Zechariah and Revelation

I have been writing about the Old Testament book of Zechariah and where it stands in relation to the apocalyptic tradition, no less than to prophecy. Zechariah – and especially the final chapters, Deutero-Zechariah – were a huge influence on apocalyptic, and that is nowhere more clear than in the New Testament Book of Revelation. The closer we look at Zechariah, the clearer we see its role in early Christian thought.

I say immediately that my comments here are anything but path-breaking. Among many other works, see the excellent book by Marko Jauhiainen, The Use of Zechariah in Revelation (Mohr Siebeck, 2005). Jauhiainen sees far fewer connections between the books than do some writers, but even so, the impact is significant.

Most straightforward among these influences is Zechariah’s apocalyptic tone, in the conventional sense of that word. The book ends with a vision of Judgment and divine intervention into the world, from which would emerge a radically transformed and purified new order. Superficial resemblances are many, including the great war of the End Times, when all the armies will march on Jerusalem, and God will step in at the very moment of apparent defeat and conquest. So ruinous would the wars be that salvation would only be granted to a remnant of the people: “In the whole land, says the Lord, two-thirds shall be cut off and perish, and one-third shall be left alive.” (Zechariah 13:8). No less familiar is the vision of the New World:

On that day there shall be neither cold nor frost. And there shall be continuous day (it is known to the Lord), not day and not night, for at evening time there shall be light. On that day living waters shall flow out from Jerusalem, half of them to the eastern sea and half of them to the western sea; it shall continue in summer as in winter. (Zech. 14.6-8 RSVCE).

We also see the fountain that will open to cleanse God’s people of their sins.

Along the way, we find several other later familiar themes and devices. The opening two chapters of Zechariah are densely packed with foretastes of Revelation, including such old friends as the four variously colored horses, in this case sent by God to patrol the earth. That leads into an angel casting a measuring line over Jerusalem (compare Rev. 11.1). Then, looking forward to Daniel, we see four horns, symbolizing the nations that had conquered and scattered God’s people.

I have already stressed the close parallels between the formats of the two books, and the role of the Interpreting Angel. Also parallel is the role of mysterious writings or heavenly scrolls, which demand interpretation (Zech. 5).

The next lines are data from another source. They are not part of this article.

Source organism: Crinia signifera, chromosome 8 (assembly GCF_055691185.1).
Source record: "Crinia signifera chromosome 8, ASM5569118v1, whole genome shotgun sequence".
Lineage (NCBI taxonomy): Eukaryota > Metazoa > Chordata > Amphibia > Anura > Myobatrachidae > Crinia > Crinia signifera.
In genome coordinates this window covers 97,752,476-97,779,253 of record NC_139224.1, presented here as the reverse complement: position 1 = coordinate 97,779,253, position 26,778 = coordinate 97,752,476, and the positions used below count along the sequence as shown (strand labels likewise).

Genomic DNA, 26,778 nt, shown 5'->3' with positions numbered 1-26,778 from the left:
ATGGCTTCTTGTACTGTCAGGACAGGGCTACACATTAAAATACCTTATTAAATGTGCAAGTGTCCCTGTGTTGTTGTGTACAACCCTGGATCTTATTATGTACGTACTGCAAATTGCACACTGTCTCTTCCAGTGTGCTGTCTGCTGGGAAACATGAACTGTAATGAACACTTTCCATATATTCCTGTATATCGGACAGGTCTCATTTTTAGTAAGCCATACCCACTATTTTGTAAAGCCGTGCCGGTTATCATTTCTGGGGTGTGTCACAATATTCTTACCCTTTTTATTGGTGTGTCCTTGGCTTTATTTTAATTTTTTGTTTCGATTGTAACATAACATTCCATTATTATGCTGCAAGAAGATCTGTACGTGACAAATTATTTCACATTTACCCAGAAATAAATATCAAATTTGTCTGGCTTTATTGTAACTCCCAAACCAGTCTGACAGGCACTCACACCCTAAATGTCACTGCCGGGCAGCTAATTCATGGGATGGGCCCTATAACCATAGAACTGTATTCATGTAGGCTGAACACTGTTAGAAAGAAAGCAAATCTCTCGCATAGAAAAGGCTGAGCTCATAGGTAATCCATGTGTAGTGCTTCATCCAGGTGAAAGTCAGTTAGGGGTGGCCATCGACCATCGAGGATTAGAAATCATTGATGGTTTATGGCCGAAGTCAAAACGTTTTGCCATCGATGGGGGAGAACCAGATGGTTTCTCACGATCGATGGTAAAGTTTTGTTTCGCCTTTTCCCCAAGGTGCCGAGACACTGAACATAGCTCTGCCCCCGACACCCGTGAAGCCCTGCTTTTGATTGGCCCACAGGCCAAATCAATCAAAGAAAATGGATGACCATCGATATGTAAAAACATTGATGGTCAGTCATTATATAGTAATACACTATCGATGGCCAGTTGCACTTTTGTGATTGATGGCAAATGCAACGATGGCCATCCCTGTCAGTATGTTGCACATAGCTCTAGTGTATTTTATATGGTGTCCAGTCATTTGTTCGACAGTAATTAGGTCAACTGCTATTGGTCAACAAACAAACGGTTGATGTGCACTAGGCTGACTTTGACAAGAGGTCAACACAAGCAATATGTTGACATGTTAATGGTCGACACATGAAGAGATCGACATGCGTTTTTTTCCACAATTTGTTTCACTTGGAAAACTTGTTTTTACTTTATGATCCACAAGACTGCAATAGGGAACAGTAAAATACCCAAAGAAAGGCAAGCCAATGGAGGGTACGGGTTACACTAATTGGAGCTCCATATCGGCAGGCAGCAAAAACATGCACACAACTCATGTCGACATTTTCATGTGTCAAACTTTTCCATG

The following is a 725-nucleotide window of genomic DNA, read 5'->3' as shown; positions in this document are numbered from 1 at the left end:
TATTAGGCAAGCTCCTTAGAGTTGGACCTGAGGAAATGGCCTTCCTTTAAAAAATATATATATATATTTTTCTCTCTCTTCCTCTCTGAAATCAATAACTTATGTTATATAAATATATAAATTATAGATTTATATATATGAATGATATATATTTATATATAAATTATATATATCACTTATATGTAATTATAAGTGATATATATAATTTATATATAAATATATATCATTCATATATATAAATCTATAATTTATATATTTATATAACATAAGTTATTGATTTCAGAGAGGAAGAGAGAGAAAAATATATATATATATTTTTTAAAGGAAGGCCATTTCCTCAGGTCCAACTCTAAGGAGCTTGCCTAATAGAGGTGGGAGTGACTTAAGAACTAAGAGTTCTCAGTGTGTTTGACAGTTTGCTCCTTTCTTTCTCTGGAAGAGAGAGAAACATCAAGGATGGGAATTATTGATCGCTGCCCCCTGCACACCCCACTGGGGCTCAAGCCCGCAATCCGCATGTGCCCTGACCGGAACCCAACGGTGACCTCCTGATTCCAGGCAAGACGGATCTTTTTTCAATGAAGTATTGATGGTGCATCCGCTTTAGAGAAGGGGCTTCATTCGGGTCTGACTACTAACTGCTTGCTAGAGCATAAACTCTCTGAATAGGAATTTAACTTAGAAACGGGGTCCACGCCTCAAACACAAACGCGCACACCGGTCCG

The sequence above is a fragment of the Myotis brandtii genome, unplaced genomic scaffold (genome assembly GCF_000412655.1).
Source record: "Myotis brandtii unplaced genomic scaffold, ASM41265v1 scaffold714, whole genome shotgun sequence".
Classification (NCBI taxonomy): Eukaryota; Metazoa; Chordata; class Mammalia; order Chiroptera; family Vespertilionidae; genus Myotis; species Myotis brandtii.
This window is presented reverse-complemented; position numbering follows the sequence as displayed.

Another parallel is that in both instances, God’s faithful servants actually contribute to provoking the judgment by public actions that highlight the evils of the present order. We think of the Two Witnesses in Revelation, or the Unworthy Shepherd in Zechariah. The Shepherd provokes his own death, the act that brings on God’s final actions. Revelation’s description of the Two Witnesses as two olive trees or lampstands/candlesticks is a direct recollection of an exceedingly influential passage in Zech 4. By the second century BC, that same passage was being read in messianic ways, and helped shape the idea of dual messiahs (kingly and priestly) that was held at Qumran.

The other core theme of Zechariah is deception and masquerade, which is also such a central idea in the Book of Revelation – nothing is quite what it seems, and believers must struggle at all costs to avoid deception by the forces of evil. The whole theme of Deutero-Zechariah is that of role-playing, in which (with noble ends) a pious prophet plays the part of a sinful Unworthy Shepherd, and successfully deceives the world.

One of the book’s odder passages (and that is saying something) is Zech. 13.2-6, where the prophet imagines a purified world without idols and – curiously – without prophets. This is sometimes taken to reflect a belief in the disappearance of prophecy as such, but it almost certainly represents a condemnation of lying and deceptive prophets. “On that day every prophet will be ashamed of his vision when he prophesies; he will not put on a hairy mantle in order to deceive.” In God’s new world, not only will such rogues not prophesy, but they will deny that they ever had any such gifts. They will only show the (literal) scars they received from beatings inflicted to punish their lies.

Other incidental parallels also occur, especially the deep suspicion of commerce in all its forms – of buying and selling of all kinds, which goes to its logical extreme in trafficking in human beings. According to some translations, the book’s last verse looks forward to a time when “there shall no longer be a trader in the house of the Lord of hosts on that day.” In such matters, Second Zechariah and John of Patmos had much in common in their attitudes.

In itself, none of these parallels urges us to consider direct influence, but taken together, the package is striking.  Zechariah was laying out an apocalyptic agenda that many later writers would follow, well into Christian times.

Next time: angels, evil, Satan, and (just maybe) the Whore of Babylon.

 

For Zechariah’s cryptic last verse, and the powerful case that the word “Canaanite” should actually be read as “trader” or merchant, see for example Alan Kerr, The Temple of Jesus’ Body (A&C Black, 2002).

 

 

 

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